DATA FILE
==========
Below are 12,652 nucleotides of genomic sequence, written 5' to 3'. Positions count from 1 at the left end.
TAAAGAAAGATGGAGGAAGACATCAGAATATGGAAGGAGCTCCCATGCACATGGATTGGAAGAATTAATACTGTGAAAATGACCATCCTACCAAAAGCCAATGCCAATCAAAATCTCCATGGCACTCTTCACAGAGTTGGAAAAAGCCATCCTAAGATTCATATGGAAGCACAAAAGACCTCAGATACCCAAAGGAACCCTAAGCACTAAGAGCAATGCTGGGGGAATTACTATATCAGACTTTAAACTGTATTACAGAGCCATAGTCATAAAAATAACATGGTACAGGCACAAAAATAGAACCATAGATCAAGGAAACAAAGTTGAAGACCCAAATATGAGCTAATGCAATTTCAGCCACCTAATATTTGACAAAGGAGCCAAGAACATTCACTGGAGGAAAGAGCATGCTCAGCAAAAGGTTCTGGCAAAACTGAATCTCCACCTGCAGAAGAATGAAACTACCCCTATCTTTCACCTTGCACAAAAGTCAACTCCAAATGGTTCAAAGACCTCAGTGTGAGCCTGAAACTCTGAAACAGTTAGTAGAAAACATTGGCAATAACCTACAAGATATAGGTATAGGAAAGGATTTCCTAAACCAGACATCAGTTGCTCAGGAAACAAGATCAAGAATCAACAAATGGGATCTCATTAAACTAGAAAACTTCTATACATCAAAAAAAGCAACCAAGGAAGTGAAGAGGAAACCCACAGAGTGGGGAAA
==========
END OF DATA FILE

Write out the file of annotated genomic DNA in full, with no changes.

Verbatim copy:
Below are 12,652 nucleotides of genomic sequence, written 5' to 3'. Positions count from 1 at the left end.
TAAAGAAAGATGGAGGAAGACATCAGAATATGGAAGGAGCTCCCATGCACATGGATTGGAAGAATTAATACTGTGAAAATGACCATCCTACCAAAAGCCAATGCCAATCAAAATCTCCATGGCACTCTTCACAGAGTTGGAAAAAGCCATCCTAAGATTCATATGGAAGCACAAAAGACCTCAGATACCCAAAGGAACCCTAAGCACTAAGAGCAATGCTGGGGGAATTACTATATCAGACTTTAAACTGTATTACAGAGCCATAGTCATAAAAATAACATGGTACAGGCACAAAAATAGAACCATAGATCAAGGAAACAAAGTTGAAGACCCAAATATGAGCTAATGCAATTTCAGCCACCTAATATTTGACAAAGGAGCCAAGAACATTCACTGGAGGAAAGAGCATGCTCAGCAAAAGGTTCTGGCAAAACTGAATCTCCACCTGCAGAAGAATGAAACTACCCCTATCTTTCACCTTGCACAAAAGTCAACTCCAAATGGTTCAAAGACCTCAGTGTGAGCCTGAAACTCTGAAACAGTTAGTAGAAAACATTGGCAATAACCTACAAGATATAGGTATAGGAAAGGATTTCCTAAACCAGACATCAGTTGCTCAGGAAACAAGATCAAGAATCAACAAATGGGATCTCATTAAACTAGAAAACTTCTATACATCAAAAAAAGCAACCAAGGAAGTGAAGAGGAAACCCACAGAGTGGGGAAA